With the exception of classic cars (think the Delorean from Back to the Future), pretty much every vehicle falls in value, but some do so faster than others. These are typically ones that belong to French or Italian manufacturers, and it's mainly due to poor reliability.

The ones that depreciate the slowest are generally either strong brands or offer iconic prestige or great reliability. But above all, it's because they are popular and in high demand. A lot of high-end sports vehicles tick these boxes, as well as 4x4s and SUVs, as you'll see below.

Cars That Depreciate the Most

Does Depreciation Matter When Leasing?

Kind of, but only indirectly.

At the start of your agreement, you'll need to select a mileage option for how many miles you plan to cover each year (which, by the way, you can change at any time during the agreement). Obviously, more miles will make your payments higher.

The reason for this (as well as for wear and tear restrictions), is because the more miles your lease car has on it, the less valuable it will be when you hand it back, so the leasing company is going to charge you more for the privilege.

It's still not the same as, say, buying a brand new car for £20,000 which depreciates fast, and then selling it three years later for only £8,000, at a loss of over 50%. You'll personally take the hit for any depreciation, and since you're not tied into a mileage agreement, it can be tempting to be less disciplined with how many miles you cover.

Car Depreciation: Leasing vs PCP & Buying Outright

Fair enough, you can buy with cash or take out PCP on a used car that's three years old and not lose much money when you then go on to sell it. That's because it's already went through its most rapid phase of depreciation (the first two years).

But what if you want a new car?

Well, that's when leasing trumps the alternatives. Pretty much all lease deals (including the ones we have here at LeaseLoco) are for new cars, so there’s no need to worry about the car’s depreciation as this will be built into your monthly payments. The payments you make will cover the difference between the value of the car new and the anticipated residual value once you hand it back. Even if market conditions lead to your vehicle’s depreciation being greater than predicted, it's the finance company who takes the loss – not you.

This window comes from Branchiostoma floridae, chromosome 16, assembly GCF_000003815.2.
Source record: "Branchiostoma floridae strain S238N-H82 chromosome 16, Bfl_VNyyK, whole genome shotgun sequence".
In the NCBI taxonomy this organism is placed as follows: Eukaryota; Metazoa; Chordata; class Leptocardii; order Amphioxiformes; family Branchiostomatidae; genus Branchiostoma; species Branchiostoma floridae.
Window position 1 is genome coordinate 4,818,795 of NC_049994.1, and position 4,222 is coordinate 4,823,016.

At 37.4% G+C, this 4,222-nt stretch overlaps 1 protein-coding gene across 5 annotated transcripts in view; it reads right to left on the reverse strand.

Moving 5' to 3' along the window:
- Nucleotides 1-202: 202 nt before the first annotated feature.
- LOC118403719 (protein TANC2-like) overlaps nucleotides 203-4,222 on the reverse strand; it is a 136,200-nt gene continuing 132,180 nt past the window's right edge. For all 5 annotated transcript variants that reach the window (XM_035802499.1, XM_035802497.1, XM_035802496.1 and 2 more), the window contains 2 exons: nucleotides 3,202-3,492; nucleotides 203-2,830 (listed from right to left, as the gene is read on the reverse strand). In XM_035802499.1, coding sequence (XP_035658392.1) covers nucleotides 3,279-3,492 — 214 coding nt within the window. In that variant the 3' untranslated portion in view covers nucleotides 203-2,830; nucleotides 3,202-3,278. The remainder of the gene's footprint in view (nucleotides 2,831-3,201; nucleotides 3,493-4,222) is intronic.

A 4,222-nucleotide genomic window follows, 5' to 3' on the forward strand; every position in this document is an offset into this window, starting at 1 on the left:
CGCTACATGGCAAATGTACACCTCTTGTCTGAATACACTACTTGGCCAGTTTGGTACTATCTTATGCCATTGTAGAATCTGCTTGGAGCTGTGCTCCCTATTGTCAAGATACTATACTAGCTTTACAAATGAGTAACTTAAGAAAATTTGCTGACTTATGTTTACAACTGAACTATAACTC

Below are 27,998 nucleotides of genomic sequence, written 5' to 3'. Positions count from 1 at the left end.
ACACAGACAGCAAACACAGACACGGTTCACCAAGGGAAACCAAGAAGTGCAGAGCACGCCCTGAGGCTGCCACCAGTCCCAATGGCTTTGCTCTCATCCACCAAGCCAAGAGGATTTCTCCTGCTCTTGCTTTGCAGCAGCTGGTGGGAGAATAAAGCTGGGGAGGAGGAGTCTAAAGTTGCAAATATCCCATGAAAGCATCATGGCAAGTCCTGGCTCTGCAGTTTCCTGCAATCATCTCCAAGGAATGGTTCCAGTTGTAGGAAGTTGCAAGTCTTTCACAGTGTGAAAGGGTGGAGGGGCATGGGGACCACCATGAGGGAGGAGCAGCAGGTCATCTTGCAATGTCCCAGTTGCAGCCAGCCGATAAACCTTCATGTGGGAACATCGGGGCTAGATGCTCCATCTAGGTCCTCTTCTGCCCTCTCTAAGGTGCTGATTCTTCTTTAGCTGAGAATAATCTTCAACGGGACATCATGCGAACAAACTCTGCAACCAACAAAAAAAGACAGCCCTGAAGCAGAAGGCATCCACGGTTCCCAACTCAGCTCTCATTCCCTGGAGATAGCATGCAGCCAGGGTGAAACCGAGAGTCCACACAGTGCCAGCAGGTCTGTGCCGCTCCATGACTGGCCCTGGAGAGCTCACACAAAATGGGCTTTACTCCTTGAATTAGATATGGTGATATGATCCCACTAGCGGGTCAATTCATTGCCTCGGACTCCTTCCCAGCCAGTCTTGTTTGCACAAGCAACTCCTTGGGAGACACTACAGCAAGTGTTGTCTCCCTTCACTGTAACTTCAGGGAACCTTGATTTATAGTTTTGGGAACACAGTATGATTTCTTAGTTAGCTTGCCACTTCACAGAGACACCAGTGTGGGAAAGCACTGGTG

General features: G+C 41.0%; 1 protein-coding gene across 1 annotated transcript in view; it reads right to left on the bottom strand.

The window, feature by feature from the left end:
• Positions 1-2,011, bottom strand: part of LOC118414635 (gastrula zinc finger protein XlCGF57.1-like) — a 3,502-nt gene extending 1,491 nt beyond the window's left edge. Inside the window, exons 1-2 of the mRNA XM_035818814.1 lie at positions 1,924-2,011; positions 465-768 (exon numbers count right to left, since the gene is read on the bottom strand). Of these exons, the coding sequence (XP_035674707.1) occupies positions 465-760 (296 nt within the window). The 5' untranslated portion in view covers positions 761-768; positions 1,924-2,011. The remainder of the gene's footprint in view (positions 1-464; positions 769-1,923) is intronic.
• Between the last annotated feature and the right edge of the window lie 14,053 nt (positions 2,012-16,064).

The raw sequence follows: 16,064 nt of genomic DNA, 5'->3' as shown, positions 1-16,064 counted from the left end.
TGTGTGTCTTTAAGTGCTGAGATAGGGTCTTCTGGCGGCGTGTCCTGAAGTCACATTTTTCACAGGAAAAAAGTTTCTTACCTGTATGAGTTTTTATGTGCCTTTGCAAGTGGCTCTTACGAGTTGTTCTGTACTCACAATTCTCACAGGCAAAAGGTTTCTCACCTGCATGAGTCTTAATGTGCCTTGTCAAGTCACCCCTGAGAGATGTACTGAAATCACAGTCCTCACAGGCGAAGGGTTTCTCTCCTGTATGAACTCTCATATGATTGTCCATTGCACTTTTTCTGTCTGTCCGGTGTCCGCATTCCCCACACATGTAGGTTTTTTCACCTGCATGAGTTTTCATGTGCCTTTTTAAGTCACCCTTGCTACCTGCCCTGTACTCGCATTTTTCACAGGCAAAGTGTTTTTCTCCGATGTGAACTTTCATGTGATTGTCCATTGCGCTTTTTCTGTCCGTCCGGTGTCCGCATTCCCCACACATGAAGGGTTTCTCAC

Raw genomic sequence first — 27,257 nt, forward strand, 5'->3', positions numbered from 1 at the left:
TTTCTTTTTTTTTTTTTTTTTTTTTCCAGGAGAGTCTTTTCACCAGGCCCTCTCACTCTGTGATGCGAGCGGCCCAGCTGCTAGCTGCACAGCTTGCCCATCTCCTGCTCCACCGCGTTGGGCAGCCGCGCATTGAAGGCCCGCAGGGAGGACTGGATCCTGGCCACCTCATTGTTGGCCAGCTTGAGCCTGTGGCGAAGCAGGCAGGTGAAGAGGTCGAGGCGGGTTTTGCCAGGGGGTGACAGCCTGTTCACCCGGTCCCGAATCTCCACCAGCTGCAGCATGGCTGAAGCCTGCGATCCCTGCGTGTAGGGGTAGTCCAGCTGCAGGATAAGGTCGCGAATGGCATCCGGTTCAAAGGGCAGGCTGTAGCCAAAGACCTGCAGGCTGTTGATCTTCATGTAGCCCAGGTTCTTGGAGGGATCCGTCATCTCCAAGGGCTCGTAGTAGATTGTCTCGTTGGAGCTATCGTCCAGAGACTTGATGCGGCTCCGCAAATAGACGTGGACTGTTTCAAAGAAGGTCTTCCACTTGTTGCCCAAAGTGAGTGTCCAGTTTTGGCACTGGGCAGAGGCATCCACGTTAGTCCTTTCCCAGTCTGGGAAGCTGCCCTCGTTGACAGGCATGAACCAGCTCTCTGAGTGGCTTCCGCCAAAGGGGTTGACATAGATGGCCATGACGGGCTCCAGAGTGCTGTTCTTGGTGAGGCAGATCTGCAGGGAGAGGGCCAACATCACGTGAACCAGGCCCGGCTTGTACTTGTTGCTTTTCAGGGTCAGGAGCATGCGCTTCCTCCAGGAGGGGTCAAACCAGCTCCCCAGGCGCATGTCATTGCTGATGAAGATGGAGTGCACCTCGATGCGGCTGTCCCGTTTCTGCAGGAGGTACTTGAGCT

Leasing is an especially good option if you cover a large amount of yearly miles. Depreciation increases rapidly with the more miles you cover, so taking out a car lease with an appropriate mileage plan will rescue you from its effects. Just make sure you stay within your mileage quota though, as there can often be hefty charges for exceeding it.


In conclusion, there's many things you have to factor in regarding a car's depreciation and how to limit its loss in value.

Fortunately though, that's not something you have to worry about when leasing. Unlike with buying, PCP or hire purchase, there's no need to sell on the vehicle at some point in the future. You simply take out a car, enjoy it, and then hand it back. No questions asked. (Well, unless you've went over-mileage or left excess wear and tear, but that's a different story!)

And if that sounds like a great benefit, why not check out our search page to compare the hottest lease deals on the market right now, enabling you to get that brand-new car you've been dreaming about without having to worry about depreciation.


How much do cars depreciate in value per year?

It depends on the make and model, but generally between 15-35% in the first year and up to 50% or more over three years.

Are petrol and diesel cars depreciating the fastest?

Yep, pretty much. That's because we're nearing the historic 2030 ban on the sale of new petrol and diesel cars.

How do you calculate depreciation on a car?

It's not always that simple, but to estimate how much value your car has lost, simply subtract the car's current fair market value from its purchase price, minus any sales tax or fees.